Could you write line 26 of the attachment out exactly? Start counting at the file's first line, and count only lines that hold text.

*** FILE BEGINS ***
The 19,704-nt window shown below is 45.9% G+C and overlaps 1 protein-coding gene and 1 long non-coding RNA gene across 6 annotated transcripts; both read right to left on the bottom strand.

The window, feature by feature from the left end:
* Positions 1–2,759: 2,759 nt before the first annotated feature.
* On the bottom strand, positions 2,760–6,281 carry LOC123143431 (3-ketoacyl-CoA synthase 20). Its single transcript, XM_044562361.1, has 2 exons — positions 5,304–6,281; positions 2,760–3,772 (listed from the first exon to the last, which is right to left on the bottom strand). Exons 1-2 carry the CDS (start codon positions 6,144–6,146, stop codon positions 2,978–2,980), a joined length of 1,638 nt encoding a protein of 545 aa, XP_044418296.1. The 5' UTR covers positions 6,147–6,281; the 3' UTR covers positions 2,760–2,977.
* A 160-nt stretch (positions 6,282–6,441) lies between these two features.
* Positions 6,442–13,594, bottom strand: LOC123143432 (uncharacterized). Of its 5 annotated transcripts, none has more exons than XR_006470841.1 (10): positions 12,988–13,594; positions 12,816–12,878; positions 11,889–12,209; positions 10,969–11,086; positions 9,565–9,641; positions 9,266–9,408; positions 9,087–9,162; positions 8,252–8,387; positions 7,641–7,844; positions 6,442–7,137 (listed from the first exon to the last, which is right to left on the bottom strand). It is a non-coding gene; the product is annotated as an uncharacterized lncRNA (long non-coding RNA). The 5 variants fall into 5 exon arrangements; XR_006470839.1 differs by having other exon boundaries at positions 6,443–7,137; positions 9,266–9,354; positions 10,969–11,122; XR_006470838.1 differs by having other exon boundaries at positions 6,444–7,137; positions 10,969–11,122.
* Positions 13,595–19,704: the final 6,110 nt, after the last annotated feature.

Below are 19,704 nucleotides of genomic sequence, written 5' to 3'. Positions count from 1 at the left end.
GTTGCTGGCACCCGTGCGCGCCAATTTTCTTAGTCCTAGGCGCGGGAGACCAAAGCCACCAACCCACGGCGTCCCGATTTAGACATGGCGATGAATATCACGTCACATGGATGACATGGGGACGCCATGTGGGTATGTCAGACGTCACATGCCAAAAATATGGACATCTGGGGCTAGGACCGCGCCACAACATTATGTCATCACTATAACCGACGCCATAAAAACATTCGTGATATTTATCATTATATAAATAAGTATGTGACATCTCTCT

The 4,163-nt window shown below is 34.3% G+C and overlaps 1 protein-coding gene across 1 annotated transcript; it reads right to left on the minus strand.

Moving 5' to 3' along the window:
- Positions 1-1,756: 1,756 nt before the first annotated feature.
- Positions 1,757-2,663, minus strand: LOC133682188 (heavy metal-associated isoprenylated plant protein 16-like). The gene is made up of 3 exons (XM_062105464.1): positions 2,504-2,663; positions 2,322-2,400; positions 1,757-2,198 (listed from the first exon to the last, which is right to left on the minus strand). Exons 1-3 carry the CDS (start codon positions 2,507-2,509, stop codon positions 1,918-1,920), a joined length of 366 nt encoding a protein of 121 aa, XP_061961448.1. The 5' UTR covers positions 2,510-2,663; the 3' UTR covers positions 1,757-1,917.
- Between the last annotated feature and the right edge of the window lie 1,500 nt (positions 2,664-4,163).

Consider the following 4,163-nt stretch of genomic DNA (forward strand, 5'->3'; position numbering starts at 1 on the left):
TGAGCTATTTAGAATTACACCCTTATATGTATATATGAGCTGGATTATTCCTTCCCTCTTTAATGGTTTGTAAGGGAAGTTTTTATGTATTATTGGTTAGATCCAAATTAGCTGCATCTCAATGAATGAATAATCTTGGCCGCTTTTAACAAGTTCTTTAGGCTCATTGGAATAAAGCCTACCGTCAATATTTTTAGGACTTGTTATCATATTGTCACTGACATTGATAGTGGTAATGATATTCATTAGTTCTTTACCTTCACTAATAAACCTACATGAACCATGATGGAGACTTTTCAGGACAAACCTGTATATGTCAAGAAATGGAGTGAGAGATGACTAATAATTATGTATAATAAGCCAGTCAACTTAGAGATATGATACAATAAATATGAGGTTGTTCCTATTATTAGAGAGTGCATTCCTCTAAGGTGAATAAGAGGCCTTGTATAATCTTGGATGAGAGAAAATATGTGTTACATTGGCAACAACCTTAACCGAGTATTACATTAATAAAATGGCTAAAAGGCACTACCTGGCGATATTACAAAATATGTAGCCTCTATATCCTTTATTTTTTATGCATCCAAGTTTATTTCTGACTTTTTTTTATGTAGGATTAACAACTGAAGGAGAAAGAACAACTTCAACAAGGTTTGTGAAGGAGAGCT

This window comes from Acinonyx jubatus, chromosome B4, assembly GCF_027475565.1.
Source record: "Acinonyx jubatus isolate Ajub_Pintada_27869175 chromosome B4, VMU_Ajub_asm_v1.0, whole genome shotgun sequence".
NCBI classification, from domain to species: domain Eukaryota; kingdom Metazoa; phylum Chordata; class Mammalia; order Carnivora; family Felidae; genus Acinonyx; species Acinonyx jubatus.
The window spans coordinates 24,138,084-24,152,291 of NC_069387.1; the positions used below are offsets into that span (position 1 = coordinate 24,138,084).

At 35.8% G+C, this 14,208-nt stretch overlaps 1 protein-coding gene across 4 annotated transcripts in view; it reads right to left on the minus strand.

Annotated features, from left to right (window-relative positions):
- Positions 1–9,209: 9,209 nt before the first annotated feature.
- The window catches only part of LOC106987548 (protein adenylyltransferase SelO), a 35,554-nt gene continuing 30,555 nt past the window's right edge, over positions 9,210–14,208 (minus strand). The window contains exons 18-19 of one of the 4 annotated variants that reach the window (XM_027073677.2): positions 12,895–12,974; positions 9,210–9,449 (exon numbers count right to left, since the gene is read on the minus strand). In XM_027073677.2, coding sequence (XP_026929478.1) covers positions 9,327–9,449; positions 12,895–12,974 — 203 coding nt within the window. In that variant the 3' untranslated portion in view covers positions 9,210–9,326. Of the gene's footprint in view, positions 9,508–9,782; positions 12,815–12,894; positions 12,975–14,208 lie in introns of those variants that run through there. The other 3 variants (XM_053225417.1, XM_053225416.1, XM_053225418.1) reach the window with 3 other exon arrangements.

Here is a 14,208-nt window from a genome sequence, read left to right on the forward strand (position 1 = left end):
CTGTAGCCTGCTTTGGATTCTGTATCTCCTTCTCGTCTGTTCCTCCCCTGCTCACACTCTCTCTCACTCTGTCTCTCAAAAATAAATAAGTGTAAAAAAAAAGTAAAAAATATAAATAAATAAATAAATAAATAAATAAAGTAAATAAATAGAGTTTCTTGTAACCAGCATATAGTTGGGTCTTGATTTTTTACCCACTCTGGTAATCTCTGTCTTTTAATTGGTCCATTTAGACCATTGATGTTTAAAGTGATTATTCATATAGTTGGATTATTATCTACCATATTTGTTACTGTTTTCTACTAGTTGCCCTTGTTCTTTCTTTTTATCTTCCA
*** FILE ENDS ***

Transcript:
CTGTAGCCTGCTTTGGATTCTGTATCTCCTTCTCGTCTGTTCCTCCCCTGCTCACACTCTCTCTCACTCTGTCTCTCAAAAATAAATAAGTGTAAAAAAAAAGTAAAAAATATAAATAAATAAATAAATAAATAAATAAAGTAAATAAATAGAGTTTCTTGTAACCAGCATATAGTTGGGTCTTGATTTTTTACCCACTCTGGTAATCTCTGTCTTTTAATTGGTCCATTTAGACCATTGATGTTTAAAGTGATTATTCATATAGTTGGATTATTATCTACCATATTTGTTACTGTTTTCTACTAGTTGCCCTTGTTCTTTCTTTTTATCTTCCA